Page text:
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Why Do Muslims React With Violence When Mohammed is Satirized?

By Randall Terry

Explaining "The Traditions of the Prophet" and the "Shari'a."

The plaguing question that we must discuss is: Why? Why do Muslims react with violence when Mohammed is satirized? Many people are studiously ignoring this question.

To understand the waves of protests and violence occurring across the world one must understand Islamic theology and history, and then view the current "cartoon crisis" through that grid. Only then will this seeming overreaction make any sense. Then perhaps we will be able to have an intelligent discussion about the cartoons, the value and definition of freedom, and the real goal of Muslim leaders around the world - namely, the imposition of Islamic law on every nation.

The fact that we have virtually no knowledge of Islamic history, theology, or philosophy is beginning to take a toll on us as the 'cartoon crisis' continues to unfold.

We must allow Islam to define itself; we must take Islam at its own word; we must interpret the actions of Islamic leaders through the grid that they define, not some arbitrary Western grid that we try and impose on them.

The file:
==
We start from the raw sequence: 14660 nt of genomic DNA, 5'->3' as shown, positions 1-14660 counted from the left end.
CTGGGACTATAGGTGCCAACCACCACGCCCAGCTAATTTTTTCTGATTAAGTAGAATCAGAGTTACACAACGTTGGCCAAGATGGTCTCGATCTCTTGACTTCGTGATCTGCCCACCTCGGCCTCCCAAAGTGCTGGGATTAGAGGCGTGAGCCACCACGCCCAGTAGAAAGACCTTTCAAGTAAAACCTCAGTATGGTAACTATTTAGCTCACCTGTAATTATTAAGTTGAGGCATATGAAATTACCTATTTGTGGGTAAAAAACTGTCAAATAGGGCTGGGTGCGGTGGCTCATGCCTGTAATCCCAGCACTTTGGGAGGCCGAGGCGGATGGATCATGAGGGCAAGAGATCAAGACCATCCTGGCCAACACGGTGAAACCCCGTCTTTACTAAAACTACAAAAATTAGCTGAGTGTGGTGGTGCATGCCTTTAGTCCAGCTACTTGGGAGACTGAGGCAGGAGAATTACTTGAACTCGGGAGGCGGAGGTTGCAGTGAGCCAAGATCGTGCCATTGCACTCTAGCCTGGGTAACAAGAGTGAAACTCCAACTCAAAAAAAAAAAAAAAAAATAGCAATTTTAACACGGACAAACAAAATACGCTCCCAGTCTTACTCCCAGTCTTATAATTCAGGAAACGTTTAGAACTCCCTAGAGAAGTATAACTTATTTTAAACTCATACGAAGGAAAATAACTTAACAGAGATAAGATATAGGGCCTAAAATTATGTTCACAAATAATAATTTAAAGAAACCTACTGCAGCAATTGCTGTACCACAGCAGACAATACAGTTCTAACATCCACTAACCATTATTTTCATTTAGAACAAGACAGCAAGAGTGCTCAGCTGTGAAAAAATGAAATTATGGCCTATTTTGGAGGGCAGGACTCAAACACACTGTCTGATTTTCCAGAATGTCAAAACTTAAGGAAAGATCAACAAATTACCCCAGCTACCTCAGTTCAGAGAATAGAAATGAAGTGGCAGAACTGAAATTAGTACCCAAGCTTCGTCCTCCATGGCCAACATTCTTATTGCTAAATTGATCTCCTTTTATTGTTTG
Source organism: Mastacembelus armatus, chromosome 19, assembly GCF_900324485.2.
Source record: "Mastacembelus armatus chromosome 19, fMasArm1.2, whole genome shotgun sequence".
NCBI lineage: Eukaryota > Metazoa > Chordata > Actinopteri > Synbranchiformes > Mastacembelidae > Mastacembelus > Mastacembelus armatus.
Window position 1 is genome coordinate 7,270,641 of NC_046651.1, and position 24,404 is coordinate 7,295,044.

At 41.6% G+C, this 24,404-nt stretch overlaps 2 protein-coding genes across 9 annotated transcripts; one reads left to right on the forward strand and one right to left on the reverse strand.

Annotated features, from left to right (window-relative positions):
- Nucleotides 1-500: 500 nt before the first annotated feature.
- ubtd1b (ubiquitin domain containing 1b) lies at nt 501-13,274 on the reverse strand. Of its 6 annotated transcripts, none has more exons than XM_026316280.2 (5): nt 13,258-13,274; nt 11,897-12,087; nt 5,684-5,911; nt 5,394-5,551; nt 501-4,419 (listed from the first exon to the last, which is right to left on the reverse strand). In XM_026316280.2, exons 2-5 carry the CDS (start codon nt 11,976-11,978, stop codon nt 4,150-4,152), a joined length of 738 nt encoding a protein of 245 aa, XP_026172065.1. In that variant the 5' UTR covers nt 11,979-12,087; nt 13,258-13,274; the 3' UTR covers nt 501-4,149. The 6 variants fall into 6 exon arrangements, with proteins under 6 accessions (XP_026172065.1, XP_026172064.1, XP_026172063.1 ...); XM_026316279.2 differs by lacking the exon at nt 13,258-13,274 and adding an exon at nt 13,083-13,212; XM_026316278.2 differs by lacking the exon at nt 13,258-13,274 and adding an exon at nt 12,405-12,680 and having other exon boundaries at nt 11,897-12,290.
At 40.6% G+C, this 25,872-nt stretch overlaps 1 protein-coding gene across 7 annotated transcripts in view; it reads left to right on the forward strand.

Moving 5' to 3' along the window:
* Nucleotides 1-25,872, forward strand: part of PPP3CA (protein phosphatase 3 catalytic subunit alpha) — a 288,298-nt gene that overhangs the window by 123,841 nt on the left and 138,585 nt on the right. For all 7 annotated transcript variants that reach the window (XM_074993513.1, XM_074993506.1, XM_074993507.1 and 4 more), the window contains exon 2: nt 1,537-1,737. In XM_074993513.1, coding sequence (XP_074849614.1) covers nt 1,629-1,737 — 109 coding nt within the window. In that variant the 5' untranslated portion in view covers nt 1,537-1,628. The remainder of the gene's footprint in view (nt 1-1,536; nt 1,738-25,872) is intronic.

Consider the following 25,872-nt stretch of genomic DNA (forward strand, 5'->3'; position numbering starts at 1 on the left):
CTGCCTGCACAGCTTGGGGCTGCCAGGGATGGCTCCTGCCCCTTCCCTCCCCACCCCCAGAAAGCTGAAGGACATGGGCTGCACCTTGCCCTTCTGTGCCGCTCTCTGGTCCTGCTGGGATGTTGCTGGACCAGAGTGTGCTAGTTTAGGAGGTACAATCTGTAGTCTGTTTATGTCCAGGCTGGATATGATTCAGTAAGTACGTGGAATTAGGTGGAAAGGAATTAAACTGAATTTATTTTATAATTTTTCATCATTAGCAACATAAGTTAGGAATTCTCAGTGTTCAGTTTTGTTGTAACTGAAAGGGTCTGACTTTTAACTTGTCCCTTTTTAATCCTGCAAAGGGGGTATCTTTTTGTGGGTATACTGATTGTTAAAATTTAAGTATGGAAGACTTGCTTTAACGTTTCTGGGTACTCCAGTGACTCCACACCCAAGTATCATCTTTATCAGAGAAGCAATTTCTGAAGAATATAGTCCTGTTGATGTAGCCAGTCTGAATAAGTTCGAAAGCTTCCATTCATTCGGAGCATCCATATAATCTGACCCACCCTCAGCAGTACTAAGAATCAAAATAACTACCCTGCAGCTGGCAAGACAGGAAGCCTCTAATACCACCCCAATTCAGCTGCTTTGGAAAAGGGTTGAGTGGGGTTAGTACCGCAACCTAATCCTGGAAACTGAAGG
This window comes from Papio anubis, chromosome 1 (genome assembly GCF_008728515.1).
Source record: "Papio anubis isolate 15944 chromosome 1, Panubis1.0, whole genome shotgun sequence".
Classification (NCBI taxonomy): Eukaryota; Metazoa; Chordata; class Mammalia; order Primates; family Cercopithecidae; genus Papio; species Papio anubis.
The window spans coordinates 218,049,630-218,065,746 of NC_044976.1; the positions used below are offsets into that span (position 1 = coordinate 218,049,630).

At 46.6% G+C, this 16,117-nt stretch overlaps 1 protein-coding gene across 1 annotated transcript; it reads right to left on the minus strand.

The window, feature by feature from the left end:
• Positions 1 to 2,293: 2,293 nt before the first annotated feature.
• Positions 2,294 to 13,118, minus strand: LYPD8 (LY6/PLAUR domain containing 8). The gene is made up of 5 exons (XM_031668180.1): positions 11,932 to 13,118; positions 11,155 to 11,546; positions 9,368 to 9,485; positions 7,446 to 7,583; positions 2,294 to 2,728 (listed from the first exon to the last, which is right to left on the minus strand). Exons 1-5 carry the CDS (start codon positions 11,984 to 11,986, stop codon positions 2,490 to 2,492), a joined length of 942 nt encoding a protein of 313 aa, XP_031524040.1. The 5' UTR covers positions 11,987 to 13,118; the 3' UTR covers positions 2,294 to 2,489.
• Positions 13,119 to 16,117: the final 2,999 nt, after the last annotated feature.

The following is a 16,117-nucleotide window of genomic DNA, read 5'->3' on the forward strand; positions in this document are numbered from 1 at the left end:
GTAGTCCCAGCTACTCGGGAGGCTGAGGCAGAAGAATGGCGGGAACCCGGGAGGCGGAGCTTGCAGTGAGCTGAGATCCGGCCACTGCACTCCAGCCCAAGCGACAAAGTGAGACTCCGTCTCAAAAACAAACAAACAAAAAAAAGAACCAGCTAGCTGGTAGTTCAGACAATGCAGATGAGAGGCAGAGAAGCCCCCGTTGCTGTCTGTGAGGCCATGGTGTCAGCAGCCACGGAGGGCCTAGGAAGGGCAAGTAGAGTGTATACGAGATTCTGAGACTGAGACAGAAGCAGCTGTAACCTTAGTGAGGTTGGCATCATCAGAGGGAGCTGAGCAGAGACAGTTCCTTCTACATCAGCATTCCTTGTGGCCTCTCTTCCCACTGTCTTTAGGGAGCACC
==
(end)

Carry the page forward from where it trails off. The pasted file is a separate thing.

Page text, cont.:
The goal of devout Muslim leaders is simply this: to obey the dictates and imitate the life of Mohammed, and to establish Islamic Law (the Shari'a) in the earth. Muslim leaders are following the "Traditions of the Prophet."

The "Traditions of the Prophet" are the words (Hadith) and the deeds (Sunnah) of Mohammed, which are NOT in the Koran. They are recorded by ancient Islamic historians. Furthermore, the Koran, and the "Traditions of the Prophet" form the foundation of Islamic Law - the Shari'a.

In other words, we must understand the life and the legacy of the Muslim prophet Mohammed - which are referred to as "The Traditions of the Prophet." Only then will we understand current events, and recognize the place of Shari'a (Islamic Law) in this struggle.

Islam allows no change, but rather deplores and condemns the very notion of change from its original message. Muslims who hold to historic, Orthodox Islam insist on "the fact that all innovations in Islam and in Islamic beliefs must be rejected. After all, Allah revealed Islam suitable for all times and all ages. Islamic beliefs can never change, and therefore new ideas or beliefs in Islam must be rejected. We must stay with the same beliefs that Prophet Mohammad (pbuh) taught his companions, the first generation of the Salaf [ancestors]." (Muslim web site, Al-Islami)

Why are "moderates" who try to avoid or alter the Shari'a (Islamic Law) ignored? Because separating Islam from the Shari'a is tantamount to blasphemy, or an act of apostasy against God himself.